Things of military
Walking is a subject that is always straying
(Solnit 2001, 8).
On September 8th, 2018, the weather is warm, but the sky is cloudy. I watch intently how students of the 105th cadet course of the Finnish Defence University march as one body. One hundred and sixty-three pairs of feet stomping in sync. The rhythm is loud, and captivating. The sound changes when the surface changes from sand to gravel, yet the rhythm persists.
I am touched by that rhythm as it runs through my body. Rhythms are pleasing in themselves, but when military bodies move in rhythm more is moving than just them. This timed marching is a visual theater, thick with meaning. The marching bodies come to a standstill in a formation, at arm’s length from each other. When the lines are straight, a silence follows. We are at a military cemetery. They are facing the grave of Carl Gustaf Emil Mannerheim (1867-1951), who led the Whites in the Finnish Civil War (1918-1919), was the commander-in-chief in Finland’s defence forces during the Second World War and acted as the sixth President of Finland (1944-1946).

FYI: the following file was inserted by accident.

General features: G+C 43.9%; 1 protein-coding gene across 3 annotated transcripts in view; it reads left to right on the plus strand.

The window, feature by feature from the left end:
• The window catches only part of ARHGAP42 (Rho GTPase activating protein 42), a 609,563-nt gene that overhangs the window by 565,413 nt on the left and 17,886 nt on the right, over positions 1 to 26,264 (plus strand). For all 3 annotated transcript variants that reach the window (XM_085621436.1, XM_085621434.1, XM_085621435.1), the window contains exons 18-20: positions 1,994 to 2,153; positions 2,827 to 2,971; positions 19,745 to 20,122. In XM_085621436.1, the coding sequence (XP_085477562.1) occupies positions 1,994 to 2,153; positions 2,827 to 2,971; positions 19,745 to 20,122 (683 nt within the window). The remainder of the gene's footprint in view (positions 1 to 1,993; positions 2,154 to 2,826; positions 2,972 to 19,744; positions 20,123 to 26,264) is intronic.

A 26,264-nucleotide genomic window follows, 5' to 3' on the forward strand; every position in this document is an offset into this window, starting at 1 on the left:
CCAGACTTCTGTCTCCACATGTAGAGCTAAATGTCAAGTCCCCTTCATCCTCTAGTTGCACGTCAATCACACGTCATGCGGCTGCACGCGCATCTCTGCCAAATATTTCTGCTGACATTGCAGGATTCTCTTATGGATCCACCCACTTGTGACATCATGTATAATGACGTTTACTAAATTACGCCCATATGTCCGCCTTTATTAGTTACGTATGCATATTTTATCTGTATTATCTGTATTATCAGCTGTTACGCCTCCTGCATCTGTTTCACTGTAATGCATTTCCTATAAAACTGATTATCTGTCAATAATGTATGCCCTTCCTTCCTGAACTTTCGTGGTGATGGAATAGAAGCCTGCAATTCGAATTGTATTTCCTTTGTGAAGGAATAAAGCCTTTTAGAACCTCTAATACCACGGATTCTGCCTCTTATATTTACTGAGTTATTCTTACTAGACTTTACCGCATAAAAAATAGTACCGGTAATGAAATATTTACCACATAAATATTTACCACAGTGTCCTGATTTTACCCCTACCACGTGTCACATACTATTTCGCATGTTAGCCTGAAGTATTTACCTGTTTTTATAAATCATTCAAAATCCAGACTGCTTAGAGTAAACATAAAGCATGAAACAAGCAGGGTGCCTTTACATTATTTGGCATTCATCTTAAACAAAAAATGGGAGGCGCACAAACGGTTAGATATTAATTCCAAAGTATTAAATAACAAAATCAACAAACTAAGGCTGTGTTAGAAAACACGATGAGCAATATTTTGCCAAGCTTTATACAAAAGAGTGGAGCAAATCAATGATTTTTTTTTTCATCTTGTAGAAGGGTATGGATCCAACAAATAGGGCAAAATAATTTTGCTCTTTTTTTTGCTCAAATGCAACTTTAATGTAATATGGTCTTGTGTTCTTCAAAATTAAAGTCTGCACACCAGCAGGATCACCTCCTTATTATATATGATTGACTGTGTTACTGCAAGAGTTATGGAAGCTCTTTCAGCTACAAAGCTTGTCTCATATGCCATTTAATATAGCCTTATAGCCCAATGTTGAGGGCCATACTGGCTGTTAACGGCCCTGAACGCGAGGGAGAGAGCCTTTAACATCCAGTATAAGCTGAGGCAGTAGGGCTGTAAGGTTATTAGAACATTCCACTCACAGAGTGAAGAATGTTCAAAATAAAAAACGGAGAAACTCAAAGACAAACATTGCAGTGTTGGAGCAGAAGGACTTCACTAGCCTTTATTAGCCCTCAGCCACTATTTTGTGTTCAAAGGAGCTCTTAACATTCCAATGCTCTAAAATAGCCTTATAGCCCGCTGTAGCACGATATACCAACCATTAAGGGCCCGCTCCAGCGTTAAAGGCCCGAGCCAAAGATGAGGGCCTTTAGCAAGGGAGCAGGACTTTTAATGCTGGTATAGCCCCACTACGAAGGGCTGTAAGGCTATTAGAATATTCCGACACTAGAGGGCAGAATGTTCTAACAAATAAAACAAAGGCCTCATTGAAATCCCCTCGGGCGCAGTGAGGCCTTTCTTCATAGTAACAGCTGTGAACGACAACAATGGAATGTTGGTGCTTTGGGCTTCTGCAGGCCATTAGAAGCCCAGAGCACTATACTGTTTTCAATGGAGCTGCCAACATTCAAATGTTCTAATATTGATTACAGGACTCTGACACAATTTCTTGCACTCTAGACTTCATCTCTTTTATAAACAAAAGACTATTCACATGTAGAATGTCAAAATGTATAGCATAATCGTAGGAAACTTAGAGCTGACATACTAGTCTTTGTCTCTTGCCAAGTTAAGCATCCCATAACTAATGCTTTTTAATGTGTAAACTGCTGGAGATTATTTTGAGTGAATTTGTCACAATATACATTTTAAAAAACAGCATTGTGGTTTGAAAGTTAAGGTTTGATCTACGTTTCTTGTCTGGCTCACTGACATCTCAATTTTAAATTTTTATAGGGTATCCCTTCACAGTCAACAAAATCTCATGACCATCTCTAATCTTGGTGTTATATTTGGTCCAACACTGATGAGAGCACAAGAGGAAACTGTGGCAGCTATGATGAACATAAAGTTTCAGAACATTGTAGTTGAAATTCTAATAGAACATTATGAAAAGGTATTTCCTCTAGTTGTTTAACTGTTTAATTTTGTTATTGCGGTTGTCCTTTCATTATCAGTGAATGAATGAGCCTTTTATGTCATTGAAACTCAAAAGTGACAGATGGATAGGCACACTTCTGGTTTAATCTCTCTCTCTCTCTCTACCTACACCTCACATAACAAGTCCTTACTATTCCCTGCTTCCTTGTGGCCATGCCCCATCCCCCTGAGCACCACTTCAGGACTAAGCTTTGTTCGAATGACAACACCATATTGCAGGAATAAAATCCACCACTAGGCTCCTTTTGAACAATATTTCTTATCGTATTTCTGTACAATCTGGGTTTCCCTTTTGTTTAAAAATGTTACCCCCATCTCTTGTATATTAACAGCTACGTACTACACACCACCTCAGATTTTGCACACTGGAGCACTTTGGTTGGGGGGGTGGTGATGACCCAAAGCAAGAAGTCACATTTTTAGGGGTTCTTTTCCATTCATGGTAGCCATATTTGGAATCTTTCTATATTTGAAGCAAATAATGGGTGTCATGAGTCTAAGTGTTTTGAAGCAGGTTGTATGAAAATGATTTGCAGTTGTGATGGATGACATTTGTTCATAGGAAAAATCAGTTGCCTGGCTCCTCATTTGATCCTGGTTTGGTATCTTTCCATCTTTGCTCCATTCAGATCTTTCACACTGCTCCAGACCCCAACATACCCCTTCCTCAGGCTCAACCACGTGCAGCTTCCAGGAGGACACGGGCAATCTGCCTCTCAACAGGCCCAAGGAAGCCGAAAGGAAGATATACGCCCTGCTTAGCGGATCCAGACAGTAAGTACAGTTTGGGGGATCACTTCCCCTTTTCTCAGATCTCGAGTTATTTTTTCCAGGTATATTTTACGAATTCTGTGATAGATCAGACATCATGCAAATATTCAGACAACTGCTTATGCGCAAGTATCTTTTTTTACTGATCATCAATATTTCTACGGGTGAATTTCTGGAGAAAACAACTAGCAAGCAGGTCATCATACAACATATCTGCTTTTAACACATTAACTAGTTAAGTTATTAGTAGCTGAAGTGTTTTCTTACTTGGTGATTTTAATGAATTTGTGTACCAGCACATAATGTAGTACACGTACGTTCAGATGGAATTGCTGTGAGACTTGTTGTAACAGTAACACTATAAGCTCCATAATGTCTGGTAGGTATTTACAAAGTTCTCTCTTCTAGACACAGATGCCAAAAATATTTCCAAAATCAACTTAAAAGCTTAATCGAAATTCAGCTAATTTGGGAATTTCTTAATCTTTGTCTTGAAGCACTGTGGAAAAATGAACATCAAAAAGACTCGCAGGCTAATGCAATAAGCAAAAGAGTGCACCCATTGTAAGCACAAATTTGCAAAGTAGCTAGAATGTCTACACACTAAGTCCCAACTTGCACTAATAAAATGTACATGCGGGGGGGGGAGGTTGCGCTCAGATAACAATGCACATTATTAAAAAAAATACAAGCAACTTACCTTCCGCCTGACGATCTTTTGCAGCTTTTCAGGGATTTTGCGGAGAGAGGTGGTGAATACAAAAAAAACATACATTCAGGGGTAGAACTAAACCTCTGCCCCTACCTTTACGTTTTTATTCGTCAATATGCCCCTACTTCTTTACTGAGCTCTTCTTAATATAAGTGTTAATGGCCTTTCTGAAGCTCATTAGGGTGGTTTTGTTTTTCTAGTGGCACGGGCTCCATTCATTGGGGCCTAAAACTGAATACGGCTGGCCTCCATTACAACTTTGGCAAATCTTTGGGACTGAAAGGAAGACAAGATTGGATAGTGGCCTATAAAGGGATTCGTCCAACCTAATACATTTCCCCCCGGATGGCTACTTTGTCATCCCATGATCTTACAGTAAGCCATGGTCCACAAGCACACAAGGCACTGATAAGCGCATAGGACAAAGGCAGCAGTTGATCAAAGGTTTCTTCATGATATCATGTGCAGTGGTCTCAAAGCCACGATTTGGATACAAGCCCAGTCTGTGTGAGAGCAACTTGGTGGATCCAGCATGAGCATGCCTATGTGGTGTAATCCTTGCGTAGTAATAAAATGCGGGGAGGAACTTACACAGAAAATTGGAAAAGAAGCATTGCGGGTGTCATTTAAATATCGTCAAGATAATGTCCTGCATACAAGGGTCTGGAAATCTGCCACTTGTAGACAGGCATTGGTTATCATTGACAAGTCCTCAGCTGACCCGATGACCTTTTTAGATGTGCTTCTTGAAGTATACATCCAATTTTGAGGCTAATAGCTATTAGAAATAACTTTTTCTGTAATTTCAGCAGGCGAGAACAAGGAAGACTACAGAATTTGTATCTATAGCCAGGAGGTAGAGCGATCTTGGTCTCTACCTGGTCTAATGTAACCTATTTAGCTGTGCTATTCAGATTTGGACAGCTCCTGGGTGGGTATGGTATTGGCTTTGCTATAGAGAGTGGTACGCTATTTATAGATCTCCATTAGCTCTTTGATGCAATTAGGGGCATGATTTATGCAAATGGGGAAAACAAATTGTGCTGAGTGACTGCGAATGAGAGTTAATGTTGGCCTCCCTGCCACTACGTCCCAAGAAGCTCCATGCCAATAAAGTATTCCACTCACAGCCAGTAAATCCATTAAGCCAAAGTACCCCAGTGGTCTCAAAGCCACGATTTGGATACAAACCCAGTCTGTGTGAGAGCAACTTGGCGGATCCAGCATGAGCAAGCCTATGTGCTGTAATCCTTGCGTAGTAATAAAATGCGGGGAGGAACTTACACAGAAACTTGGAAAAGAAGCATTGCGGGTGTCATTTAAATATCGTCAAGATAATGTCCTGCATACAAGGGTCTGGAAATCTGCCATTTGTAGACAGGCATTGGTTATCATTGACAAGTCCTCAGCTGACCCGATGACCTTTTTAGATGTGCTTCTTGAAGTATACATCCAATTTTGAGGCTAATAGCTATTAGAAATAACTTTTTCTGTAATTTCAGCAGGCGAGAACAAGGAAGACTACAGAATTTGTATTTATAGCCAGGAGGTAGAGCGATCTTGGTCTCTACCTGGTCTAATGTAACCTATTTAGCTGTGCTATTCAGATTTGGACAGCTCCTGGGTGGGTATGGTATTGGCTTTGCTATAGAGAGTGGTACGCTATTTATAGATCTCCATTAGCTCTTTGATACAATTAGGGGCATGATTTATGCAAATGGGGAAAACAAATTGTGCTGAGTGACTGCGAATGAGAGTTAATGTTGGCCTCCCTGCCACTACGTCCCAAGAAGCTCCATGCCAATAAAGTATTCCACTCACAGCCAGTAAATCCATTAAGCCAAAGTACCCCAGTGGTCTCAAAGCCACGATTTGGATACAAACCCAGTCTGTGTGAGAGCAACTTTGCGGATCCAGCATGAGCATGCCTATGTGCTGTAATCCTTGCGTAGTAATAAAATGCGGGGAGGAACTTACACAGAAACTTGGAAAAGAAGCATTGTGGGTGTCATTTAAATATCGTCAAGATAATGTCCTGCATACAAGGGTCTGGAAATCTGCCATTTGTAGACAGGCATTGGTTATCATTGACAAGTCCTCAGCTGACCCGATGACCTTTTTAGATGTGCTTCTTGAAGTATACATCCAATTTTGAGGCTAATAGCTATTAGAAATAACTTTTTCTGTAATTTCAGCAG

The symmetry of the crowd, the timing, and the trained precision of body movements reveal a rehearsed choreography. This is how an organised crowd works: at a simple shout, everyone knows what to do. We could call this crowd a troop, but cadets are both.